Samsung Multi-Device Exynos Exploit Stirs-Up Malware Fears

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Over the weekend, Android enthusiasts over on the XDA-Developers forum uncovered a new exploit for devices running Samsung’s Exynos 4210 and 4412 SoCs, allowing for some quick-and-easy one-click rooting. Considering that the 4412 is used in models like Verizon’s Galaxy Note II, with its locked bootloader, that might seem like a blessing (not that there aren’t other roads to root). Despite that, concerns have developed over the wide-open nature of this exploit, and how easy it would be for malicious apps to take advantage of it to compromise vulnerable phones. Just what’s going on?

The problem is in the kernel code Samsung’s developed for its models running the 4210 or 4412. Some system libraries, particularly those working with a phone’s camera, access system memory in an unusual manner, through the /dev/exynos-mem device. The problem with exynos-mem is that it gives regular users (and the apps they run) full read/write access to the phone’s memory.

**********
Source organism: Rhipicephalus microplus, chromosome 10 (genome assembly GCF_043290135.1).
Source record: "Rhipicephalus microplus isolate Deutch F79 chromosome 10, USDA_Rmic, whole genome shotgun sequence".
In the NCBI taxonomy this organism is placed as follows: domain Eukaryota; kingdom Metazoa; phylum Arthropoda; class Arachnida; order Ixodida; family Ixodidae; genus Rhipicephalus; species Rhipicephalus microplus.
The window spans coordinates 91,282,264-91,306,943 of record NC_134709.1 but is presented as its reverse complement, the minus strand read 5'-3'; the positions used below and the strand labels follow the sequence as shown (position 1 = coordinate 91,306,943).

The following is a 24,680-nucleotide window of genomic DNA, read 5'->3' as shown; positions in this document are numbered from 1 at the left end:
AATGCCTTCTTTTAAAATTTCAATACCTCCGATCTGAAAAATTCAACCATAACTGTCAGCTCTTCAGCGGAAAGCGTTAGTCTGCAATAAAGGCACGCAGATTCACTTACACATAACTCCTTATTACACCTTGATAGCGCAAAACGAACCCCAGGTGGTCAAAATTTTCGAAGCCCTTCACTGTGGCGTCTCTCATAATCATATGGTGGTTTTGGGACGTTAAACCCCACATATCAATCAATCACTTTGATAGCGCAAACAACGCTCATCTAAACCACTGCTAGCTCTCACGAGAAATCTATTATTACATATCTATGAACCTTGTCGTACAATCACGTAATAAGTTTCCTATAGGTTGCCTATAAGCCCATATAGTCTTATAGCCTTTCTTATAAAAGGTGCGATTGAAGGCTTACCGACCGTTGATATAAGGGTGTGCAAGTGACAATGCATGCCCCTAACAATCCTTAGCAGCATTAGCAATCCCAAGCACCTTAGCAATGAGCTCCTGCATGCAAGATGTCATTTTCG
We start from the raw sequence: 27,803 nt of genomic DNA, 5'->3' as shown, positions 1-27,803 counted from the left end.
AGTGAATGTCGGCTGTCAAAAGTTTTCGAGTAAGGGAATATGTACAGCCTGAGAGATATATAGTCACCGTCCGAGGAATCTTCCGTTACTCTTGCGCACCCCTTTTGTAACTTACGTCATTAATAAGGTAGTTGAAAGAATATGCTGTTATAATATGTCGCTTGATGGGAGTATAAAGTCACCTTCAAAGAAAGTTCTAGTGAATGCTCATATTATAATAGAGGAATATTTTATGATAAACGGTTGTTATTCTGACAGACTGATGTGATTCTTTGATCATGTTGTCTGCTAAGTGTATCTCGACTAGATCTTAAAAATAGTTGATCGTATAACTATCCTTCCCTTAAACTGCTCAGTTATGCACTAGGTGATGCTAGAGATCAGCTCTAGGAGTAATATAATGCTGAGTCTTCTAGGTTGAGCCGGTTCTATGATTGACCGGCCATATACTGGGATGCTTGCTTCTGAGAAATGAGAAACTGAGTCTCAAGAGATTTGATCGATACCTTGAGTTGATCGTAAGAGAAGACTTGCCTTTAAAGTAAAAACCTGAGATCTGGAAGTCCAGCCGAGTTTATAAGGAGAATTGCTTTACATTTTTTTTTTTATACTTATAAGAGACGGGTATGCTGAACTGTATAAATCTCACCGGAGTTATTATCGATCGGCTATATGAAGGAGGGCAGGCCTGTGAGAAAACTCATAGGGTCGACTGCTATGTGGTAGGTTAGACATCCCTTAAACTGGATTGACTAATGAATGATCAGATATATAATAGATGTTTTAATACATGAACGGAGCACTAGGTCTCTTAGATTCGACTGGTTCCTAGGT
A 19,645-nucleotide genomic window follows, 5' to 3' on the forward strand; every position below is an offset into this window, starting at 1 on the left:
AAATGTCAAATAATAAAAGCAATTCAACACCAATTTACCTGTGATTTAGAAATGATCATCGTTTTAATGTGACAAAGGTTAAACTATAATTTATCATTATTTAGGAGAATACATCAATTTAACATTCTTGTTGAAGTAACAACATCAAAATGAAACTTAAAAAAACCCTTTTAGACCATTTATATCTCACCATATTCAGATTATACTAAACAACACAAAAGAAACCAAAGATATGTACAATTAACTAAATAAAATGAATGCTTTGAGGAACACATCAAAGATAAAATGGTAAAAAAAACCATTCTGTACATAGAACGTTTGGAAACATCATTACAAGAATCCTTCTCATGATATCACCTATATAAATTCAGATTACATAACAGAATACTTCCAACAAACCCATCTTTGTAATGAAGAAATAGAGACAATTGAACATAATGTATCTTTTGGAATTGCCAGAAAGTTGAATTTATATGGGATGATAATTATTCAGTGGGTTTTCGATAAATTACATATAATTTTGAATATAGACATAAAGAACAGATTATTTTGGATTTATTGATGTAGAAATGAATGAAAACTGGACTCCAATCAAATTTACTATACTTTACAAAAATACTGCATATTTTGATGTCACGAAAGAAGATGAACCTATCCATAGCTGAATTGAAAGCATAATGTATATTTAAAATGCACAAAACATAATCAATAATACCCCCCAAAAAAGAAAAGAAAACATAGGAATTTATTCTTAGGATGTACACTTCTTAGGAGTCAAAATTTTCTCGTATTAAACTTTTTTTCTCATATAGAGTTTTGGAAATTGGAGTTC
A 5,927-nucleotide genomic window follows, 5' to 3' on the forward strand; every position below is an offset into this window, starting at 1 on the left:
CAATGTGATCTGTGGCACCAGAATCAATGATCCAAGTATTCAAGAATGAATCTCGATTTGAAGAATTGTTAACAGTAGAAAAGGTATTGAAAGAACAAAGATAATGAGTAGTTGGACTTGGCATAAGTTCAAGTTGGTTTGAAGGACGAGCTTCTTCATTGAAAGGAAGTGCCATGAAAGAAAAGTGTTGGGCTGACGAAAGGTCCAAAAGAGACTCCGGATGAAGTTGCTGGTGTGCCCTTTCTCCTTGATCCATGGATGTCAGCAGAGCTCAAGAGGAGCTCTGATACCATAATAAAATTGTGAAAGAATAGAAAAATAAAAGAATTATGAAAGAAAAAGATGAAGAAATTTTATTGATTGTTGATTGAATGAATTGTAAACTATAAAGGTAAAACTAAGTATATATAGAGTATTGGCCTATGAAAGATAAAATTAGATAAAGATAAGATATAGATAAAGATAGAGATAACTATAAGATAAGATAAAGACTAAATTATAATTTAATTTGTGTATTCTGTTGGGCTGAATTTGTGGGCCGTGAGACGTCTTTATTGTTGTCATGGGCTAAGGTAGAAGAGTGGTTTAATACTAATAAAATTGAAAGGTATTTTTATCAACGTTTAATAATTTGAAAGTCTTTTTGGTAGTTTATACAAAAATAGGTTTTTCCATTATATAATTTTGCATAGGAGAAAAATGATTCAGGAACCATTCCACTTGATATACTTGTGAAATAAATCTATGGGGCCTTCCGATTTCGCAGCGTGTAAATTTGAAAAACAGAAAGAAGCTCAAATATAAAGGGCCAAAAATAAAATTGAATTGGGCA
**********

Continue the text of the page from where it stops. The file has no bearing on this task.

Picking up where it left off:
Now, it’s unlikely you’d stumble across an app written with the express purpose of taking advantage of this hole, but if you’d rather be safe than sorry, there’s an app out that can check phones to see if they’re vulnerable, and quickly patch them to close the exploit. While it will help keep your phone safe, it does interfere with camera functionality, but there are work-around to still get some use out of it.

Samsung is reportedly aware of the issue, so chances are we’ll see this fixed officially in future firmware updates.

Source: XDA-Developers forum, Project Voodoo (fix)
Via: MobileSyrup

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About The Author
Stephen Schenck
Stephen has been writing about electronics since 2008, which only serves to frustrate him that he waited so long to combine his love of gadgets and his degree in writing. In his spare time, he collects console and arcade game hardware, is a motorcycle enthusiast, and enjoys trapping blue crabs. Stephen's first mobile device was a 624 MHz Dell Axim X30, which he's convinced is still a viable platform. Stephen longs for a market where phones are sold independently of service, and bandwidth is cheap and plentiful; he's not holding his breath. In the meantime, he devours smartphone news and tries to sort out the juicy bitsRead more about Stephen Schenck!